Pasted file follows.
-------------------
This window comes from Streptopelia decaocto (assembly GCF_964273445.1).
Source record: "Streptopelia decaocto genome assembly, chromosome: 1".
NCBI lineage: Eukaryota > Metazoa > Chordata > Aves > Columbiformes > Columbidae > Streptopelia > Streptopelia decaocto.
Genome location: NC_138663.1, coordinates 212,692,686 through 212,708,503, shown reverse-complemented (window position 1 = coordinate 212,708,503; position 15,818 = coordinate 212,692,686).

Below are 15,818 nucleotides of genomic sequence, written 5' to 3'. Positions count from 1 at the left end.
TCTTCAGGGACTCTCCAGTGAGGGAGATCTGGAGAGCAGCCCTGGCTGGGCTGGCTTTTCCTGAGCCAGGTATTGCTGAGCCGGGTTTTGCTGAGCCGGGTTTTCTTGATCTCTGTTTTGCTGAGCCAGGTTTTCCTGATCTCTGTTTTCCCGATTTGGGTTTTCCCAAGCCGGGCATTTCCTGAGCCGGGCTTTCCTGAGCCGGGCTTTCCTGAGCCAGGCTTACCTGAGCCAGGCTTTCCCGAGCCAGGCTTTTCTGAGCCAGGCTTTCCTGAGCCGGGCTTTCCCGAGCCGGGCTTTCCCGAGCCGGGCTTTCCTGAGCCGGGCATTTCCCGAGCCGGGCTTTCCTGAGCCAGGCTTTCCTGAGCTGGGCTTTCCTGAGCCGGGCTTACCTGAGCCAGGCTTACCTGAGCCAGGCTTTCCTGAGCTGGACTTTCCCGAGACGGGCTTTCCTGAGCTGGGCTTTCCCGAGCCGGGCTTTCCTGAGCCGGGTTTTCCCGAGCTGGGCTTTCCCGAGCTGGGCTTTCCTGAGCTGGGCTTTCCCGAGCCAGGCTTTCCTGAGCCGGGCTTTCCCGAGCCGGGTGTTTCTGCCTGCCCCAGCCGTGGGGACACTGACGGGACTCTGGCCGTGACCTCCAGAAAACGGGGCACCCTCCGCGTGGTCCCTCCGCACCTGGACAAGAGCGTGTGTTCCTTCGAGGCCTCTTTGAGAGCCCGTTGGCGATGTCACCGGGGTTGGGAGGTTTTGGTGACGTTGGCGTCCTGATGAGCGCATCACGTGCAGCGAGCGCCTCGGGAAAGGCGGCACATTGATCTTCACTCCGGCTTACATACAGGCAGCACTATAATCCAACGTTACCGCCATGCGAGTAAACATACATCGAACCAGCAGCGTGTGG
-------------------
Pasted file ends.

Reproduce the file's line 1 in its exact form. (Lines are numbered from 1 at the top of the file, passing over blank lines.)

This window comes from Streptopelia decaocto (assembly GCF_964273445.1).